Threefifths of the members of the school choir are women. If there are $24$ women, what is the total number of choir members?
Zachary has $25$ country music CDs, which is onefifth of his CD collection. How many CDs does Zachary have?
Onefourth of the candies in a bag of are red. If there are $23$ red candies, how many candies are in the bag?
There are $16$ girls in a school club. The number of girls is $4$ more than twice the number of boys. Find the number of boys in the club.
There are $18$ Cub Scouts in Troop $645.$ The number of scouts is $3$ more than five times the number of adult leaders. Find the number of adult leaders.
Lee is emptying dishes and glasses from the dishwasher. The number of dishes is $8$ less than the number of glasses. If there are $9$ dishes, what is the number of glasses?
The number of puppies in the pet store window is twelve less than the number of dogs in the store. If there are $6$ puppies in the window, what is the number of dogs in the store?
After $3$ months on a diet, Lisa had lost $\text{12\%}$ of her original weight. She lost $21$ pounds. What was Lisa's original weight?
Tricia got a $\text{6\%}$ raise on her weekly salary. The raise was $\text{\$30}$ per week. What was her original weekly salary?
Rashid left a $\text{\$15}$ tip for a $\text{\$75}$ restaurant bill. What percent tip did he leave?
Yuki bought a dress on sale for $\text{\$72}.$ The sale price was $\text{60\%}$ of the original price. What was the original price of the dress?
Kim bought a pair of shoes on sale for $\text{\$40.50}.$ The sale price was $\text{45\%}$ of the original price. What was the original price of the shoes?
Solve Number Problems
In the following exercises, solve each number word problem.
The sum of a number and nine is $17.$ Find the number.
The difference of a number and eight is $4.$ Find the number.
The sum of twice a number and six is $14.$ Find the number.
The difference of four times a number and seven is $21.$ Find the number.
Six times the sum of a number and eight is $30.$ Find the number.
One number is five more than the other. Their sum is thirtythree. Find the numbers.
The sum of two numbers is twentyseven. One number is seven less than the other. Find the numbers.
One number is six more than five times another. Their sum is six. Find the numbers.
The sum of two numbers is fourteen. One number is two less than three times the other. Find the numbers.
The sum of two numbers is zero. One number is nine less than twice the other. Find the numbers.
One number is fourteen less than another. If their sum is increased by seven, the result is $85.$ Find the numbers.
One number is eleven less than another. If their sum is increased by eight, the result is $71.$ Find the numbers.
The sum of two consecutive integers is $89.$ Find the integers.
The sum of two consecutive integers is $\mathrm{37}.$ Find the integers.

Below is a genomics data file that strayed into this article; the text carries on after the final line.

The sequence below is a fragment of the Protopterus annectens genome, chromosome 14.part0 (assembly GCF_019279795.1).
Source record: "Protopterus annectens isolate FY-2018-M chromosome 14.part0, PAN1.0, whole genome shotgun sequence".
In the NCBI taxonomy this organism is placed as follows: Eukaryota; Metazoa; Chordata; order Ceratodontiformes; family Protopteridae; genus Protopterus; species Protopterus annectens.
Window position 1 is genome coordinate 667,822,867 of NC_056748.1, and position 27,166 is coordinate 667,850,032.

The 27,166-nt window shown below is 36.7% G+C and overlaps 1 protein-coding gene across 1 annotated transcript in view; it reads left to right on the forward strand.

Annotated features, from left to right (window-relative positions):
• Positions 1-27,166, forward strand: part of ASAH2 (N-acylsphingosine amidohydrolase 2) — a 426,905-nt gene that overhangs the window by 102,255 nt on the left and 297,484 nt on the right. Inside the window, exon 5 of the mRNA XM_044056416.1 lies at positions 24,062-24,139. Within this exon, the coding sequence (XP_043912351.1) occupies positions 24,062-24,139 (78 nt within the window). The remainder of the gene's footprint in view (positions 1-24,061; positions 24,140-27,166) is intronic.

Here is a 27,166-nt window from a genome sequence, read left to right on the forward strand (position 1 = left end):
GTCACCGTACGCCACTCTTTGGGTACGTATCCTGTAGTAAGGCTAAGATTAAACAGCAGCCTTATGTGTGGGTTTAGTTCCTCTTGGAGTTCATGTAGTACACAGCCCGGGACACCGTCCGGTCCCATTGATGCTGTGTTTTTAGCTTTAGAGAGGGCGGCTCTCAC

The sum of three consecutive integers is $60.$ Find the integers.
Find three consecutive integers whose sum is $\mathrm{3}.$
Everyday Math
Shopping Patty paid $\text{\$35}$ for a purse on sale for $\text{\$10}$ off the original price. What was the original price of the purse?
Shopping Travis bought a pair of boots on sale for $\text{\$25}$ off the original price. He paid $\text{\$60}$ for the boots. What was the original price of the boots?
Shopping Minh spent $\text{\$6.25}$ on $5$ sticker books to give his nephews. Find the cost of each sticker book.
Shopping Alicia bought a package of $8$ peaches for $\text{\$3.20}.$ Find the cost of each peach.
Shopping Tom paid $\text{\$1,166.40}$ for a new refrigerator, including $\text{\$86.40}$ tax. What was the price of the refrigerator before tax?
Shopping Kenji paid $\text{\$2,279}$ for a new living room set, including $\text{\$129}$ tax. What was the price of the living room set before tax?
Writing Exercises
Write a few sentences about your thoughts and opinions of word problems. Are these thoughts positive, negative, or neutral? If they are negative, how might you change your way of thinking in order to do better?
When you start to solve a word problem, how do you decide what to let the variable represent?
Self Check
ⓐ After completing the exercises, use this checklist to evaluate your mastery of the objectives of this section.
ⓑ If most of your checks were:
…confidently. Congratulations! You have achieved the objectives in this section. Reflect on the study skills you used so that you can continue to use them. What did you do to become confident of your ability to do these things? Be specific.
…with some help. This must be addressed quickly because topics you do not master become potholes in your road to success. In math, every topic builds upon previous work. It is important to make sure you have a strong foundation before you move on. Whom can you ask for help? Your fellow classmates and instructor are good resources. Is there a place on campus where math tutors are available? Can your study skills be improved?
…no—I don’t get it! This is a warning sign and you must not ignore it. You should get help right away or you will quickly be overwhelmed. See your instructor as soon as you can to discuss your situation. Together you can come up with a plan to get you the help you need.